Nineteen months after Michigan voters legalized marijuana for medicinal use, a growing cottage industry of growing, selling, consulting, educating growers, and some work for lawyers has blossomed in the state, the Detroit Free Press reported Monday.
"A few people will make a few bucks. Most people won't make much," said Adam Brook, who organizes the Hash Bash, an annual event in Ann Arbor, Mich., that began in 1972 when the state was temporarily void of anti-marijuana laws.
Medicinal marijuana growers in Michigan are now called caregivers and are allowed to grow enough for five patients, each of which is allowed to lay claim to 12 plants.
That limits a growers income to roughly $40,000 a year although more can be made by those who break the rules.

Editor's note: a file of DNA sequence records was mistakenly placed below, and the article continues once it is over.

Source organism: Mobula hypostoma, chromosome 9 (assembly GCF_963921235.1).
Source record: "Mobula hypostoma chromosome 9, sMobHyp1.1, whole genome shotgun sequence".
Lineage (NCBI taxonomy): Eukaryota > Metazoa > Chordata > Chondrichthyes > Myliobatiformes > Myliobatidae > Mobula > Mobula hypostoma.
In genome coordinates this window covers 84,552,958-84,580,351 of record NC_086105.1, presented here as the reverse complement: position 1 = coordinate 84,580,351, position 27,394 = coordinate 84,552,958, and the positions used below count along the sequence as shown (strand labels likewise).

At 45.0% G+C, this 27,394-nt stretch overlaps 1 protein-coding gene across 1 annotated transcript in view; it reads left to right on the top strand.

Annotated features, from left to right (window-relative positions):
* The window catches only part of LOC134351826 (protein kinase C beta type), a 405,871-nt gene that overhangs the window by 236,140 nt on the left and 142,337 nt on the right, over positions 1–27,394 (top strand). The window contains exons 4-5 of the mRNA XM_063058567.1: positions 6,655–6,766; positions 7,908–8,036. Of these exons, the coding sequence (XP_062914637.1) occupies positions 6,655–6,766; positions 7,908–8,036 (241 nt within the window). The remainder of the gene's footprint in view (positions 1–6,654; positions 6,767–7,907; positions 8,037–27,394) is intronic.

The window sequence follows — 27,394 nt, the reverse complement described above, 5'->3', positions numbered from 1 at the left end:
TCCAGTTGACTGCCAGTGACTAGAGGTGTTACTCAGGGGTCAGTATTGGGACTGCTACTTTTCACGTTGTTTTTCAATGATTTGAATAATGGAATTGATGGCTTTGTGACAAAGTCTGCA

Brook said growers can make $100,000 a year by selling to more than their allotted five customers.
"If you operate within the law, you're not going to make a lot of money," said Leili Russo, the secretary of the Genesse County Compassion Club, the state's largest membership group of medicinal marijuana users with 1,000 members.
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